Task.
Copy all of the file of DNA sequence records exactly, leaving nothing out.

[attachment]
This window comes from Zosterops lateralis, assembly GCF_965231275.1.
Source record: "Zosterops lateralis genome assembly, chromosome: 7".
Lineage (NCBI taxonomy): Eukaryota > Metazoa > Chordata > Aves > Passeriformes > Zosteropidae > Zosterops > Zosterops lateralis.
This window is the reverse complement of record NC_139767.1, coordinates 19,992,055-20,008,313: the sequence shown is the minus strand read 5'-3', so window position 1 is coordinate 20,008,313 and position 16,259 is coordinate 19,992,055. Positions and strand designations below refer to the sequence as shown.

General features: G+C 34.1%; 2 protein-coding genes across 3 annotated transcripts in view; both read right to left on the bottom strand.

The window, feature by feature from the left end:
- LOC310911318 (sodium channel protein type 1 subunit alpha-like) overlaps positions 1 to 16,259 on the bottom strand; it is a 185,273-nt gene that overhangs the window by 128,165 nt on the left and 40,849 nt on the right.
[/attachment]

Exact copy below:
This window comes from Zosterops lateralis, assembly GCF_965231275.1.
Source record: "Zosterops lateralis genome assembly, chromosome: 7".
Lineage (NCBI taxonomy): Eukaryota > Metazoa > Chordata > Aves > Passeriformes > Zosteropidae > Zosterops > Zosterops lateralis.
This window is the reverse complement of record NC_139767.1, coordinates 19,992,055-20,008,313: the sequence shown is the minus strand read 5'-3', so window position 1 is coordinate 20,008,313 and position 16,259 is coordinate 19,992,055. Positions and strand designations below refer to the sequence as shown.

General features: G+C 34.1%; 2 protein-coding genes across 3 annotated transcripts in view; both read right to left on the bottom strand.

The window, feature by feature from the left end:
- LOC310911318 (sodium channel protein type 1 subunit alpha-like) overlaps positions 1 to 16,259 on the bottom strand; it is a 185,273-nt gene that overhangs the window by 128,165 nt on the left and 40,849 nt on the right.